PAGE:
VANCOUVER, Wash. – The historic haze lingers as people celebrate a landmark marijuana law in Washington.
State leaders are now struggling to hammer out regulations, and entrepreneurs are looking for ways to cash in.
It will be at least another year for the state to establish rules on the budding marijuana industry, including licensing businesses to grow or sell marijuana for recreational use.
"At this point we're taking a wait and see approach," said Chad Eiken with city of Vancouver Business Development.
City business development managers are in limbo until they figure out what's legal and what's not.
"There's no ability to grow or sell marijuana legally under the initiative," Eiken said. "The state Department of Liquor Control has a year to come up with rules and regulations around who can sell, who can grow and who can distribute."
Already there's concern that criminals will try to corner the new market.
"I certainly would urge individuals not to go out and to purchase marijuana from illegal sellers, because it is illegal for that individual to sell that marijuana; it's an illegal activity," said John Fairgrieve, Clark County chief deputy prosecuting attorney. "Unfortunately, buyers of controlled substances or drugs get robbed on a pretty regular basis."
But it may be capitalism, not cops, that best safeguards would-be pot smokers. Wall Street-style capitalists and entrepreneurs also have their eyes on this new cash crop.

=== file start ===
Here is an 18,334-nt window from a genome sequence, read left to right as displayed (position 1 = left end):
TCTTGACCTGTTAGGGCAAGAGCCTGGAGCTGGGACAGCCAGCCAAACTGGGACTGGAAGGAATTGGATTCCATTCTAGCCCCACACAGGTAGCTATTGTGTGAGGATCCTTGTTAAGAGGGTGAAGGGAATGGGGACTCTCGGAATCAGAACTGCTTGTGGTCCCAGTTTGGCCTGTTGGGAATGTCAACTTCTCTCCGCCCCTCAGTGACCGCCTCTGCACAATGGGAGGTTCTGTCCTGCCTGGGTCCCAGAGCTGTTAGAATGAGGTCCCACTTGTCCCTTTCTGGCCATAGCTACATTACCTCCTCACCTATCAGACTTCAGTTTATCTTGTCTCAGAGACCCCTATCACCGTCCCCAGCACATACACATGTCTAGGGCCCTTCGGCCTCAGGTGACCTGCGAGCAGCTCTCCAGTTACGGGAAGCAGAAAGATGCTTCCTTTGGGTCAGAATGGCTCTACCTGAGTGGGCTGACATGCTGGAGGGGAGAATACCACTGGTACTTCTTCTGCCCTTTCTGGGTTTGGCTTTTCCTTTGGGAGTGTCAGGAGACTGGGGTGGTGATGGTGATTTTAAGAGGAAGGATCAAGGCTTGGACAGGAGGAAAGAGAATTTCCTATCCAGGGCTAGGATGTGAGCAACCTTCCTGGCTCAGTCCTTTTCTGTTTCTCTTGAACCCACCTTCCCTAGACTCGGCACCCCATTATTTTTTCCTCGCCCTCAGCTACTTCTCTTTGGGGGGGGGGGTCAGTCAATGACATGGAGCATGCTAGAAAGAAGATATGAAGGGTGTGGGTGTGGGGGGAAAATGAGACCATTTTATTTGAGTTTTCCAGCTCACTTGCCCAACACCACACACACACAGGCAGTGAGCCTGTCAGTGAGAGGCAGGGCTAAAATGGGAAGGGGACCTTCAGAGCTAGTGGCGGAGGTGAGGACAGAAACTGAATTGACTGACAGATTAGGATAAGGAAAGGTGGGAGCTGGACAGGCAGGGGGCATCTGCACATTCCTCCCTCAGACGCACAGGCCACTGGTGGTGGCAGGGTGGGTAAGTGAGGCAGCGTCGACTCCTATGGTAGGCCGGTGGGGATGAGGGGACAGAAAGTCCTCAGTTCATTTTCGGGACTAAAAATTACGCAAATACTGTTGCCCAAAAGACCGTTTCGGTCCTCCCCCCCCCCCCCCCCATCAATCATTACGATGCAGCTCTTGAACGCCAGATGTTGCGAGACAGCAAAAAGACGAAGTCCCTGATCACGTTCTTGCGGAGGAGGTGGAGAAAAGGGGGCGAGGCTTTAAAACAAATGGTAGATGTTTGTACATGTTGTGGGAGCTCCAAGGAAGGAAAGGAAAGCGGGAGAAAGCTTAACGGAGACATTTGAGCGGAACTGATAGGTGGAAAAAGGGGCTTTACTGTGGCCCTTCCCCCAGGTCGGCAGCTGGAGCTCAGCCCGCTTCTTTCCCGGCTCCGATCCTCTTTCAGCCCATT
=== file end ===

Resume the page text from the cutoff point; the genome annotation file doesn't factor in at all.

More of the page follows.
Like cannabis coffee houses in Amsterdam, Jamen Shively has a vision for high-end pot houses catered to marijuana smokers with discerning pallets.
"The main reason for me is about transforming our society's relationship with this incredible herb called marijuana, transforming it from one of criminality, where we are arresting 800,000 people a year and destroying people's lives, to making it something that is tolerated and actually controlled. The time is now to take advantage of this momentum," Shively said.
In fact, a major Wall Street trader just signed on to support Shively's vision of opening a Starbucks-like chain of stores. And two Yale MBAs have started a company called Privateer Holdings, which is the first equity firm in the nation to focus exclusively on making money by investing in marijuana businesses – all of which is actually a major concern for the grassroots folks who've been pushing pot.
"We don't want large corporations in here taking over these businesses," said Madeline Martinez, a National Organization for the Reform of Marijuana Laws board member. "We want to run them, and we want to run them better than we see other corporations running or other businesses in running in this country. And there is that danger."
Martinez worries mega-pharmaceutical companies, agribusiness giants, investment firms and tobacco manufacturers will drive local business owners out of the emerging market.
Business owners like Tim Berg, a longtime glass blower who used his skills to start a shop after medical marijuana laws passed, said he's noticed the number of manufacturers of pot-related products is getting higher as more states legalize pot for medical and recreational use.
"Before the medical marijuana happened, you would never see that product on the shelf, because it has been tailored to the medical marijuana community," Berg said, owner of "Vaporized" Pipe Shop. "Now there are dozens of companies out there."
At least one person in the local legal community agrees the new law is written to let conglomerates take over the market and treat mom-and-pop operations like moonshiners. He plans to file the first legal challenge to Washington's marijuana law Friday morning.